Twin sisters Bibike and Ariyike are enjoying a relatively comfortable life in Lagos in 1996. Then their mother loses her job due to political strife and their father gambles away their home, and the siblings are thrust into the reluctant care of their traditional Yoruba grandmother. Inseparable while they had their parents to care for them, the twins’ paths diverge once the household shatters: one embracing modernity as the years pass, the other consumed by religion.
Content/Trigger Warnings: Sexual Assault, Rape, Family Death
[I would like to say that though this story does focus on the twin sisters Bibike and Ariyike, it is also a story about their younger brothers as well!]
This was beautifully written! I seriously could just talk about Abraham’s prose all day, but it would just me being like ‘it’s so lovely’ over and over again for the whole day.
While the prose is stark and gorgeous, it is not done in a sense to give you a flowing narrative.
The POV switches between the four siblings and is divided into sections, each chapter will be another sibling and it will usually be another year or two [or more] ahead from the last chapter.
The best way to think of it is more like a book of anecdotes of the siblings, almost like short stories rather than this cohesive narrative a lot of us come to expect in books.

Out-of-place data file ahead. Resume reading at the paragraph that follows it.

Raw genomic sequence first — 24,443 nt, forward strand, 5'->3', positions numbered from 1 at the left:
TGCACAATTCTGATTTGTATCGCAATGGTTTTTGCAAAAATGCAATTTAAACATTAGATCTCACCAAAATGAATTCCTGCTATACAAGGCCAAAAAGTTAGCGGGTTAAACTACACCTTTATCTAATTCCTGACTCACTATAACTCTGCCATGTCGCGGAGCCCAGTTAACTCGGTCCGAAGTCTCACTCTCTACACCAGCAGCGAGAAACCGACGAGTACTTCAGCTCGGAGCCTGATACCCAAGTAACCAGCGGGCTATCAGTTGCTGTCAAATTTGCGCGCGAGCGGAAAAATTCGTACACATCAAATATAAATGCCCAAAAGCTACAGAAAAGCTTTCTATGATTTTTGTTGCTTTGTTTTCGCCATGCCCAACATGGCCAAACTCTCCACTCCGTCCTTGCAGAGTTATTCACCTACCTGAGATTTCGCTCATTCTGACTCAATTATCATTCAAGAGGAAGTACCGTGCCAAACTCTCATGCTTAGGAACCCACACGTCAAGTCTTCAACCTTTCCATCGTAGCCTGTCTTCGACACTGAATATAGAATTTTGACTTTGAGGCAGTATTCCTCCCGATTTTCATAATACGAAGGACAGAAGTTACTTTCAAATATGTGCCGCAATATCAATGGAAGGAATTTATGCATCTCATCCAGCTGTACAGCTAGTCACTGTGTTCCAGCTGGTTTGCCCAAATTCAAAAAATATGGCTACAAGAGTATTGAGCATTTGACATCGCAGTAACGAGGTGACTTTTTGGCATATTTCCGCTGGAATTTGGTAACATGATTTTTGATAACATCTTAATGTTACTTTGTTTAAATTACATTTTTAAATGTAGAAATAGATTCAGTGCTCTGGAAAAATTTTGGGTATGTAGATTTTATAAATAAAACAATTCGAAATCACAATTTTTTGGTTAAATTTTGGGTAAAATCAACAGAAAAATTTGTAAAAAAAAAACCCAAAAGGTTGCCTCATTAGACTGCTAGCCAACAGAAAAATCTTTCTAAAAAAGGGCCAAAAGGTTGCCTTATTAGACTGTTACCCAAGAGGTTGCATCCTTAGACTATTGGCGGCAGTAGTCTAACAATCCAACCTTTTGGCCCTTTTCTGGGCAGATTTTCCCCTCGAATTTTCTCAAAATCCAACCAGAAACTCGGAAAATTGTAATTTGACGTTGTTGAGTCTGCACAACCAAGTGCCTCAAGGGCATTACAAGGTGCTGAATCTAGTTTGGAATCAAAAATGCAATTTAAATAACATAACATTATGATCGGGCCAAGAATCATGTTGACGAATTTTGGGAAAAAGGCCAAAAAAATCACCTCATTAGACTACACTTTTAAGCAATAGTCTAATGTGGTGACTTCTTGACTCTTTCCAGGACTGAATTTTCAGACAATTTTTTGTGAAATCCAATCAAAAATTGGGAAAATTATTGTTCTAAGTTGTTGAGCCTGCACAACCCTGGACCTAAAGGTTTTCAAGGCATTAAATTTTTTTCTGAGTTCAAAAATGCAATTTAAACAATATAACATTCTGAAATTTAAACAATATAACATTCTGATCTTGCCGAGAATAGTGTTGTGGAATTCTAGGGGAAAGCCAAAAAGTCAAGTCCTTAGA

I found this made it not only a unique read for me but it was a very nice change of pace, to read about a moment in someone’s life and to glimpse how it affects them at that moment before moving onto another point in time.
It helped to see why they may have chosen the paths they did, especially with the twin sisters.
Lagos is a country of folklore and a traditional way of life clashing against modernity and against Christianity. The struggle to find a place in a world with so many conflicting ways is hard, and harder yet for the twin MCs that Abraham gives us.
There was something melancholic to the sisters, in different ways but while I found Bibike to grow and become someone I admire, I felt rather sorry for Ariyeki in a way, not because she was in need of my pity, but, at the end of the day she seemed rather lonely. Still, she makes her choices, she holds her head up and she moves forward.
They’re both strong in their own ways, both love in their own ways, and they are what their past has made of them. With parents abandoning them and growing up with a grandmother who may not have always been sympathetic, they dug their own way into the world and lifted up their brothers with them.
The last section of the book doesn’t include the brothers but I imagine that has much to do with their geographical location in relation to the location(s) of their sisters. I felt it was fitting to have it done that way.
Overall, a gorgeous book of moments set in Lagos and full of heartache, faith, hope, and love.
4/5 Cups of coffee from me, and thank you so much to Canongate Books for a copy of this in exchange for my honest opinion as part of the tour.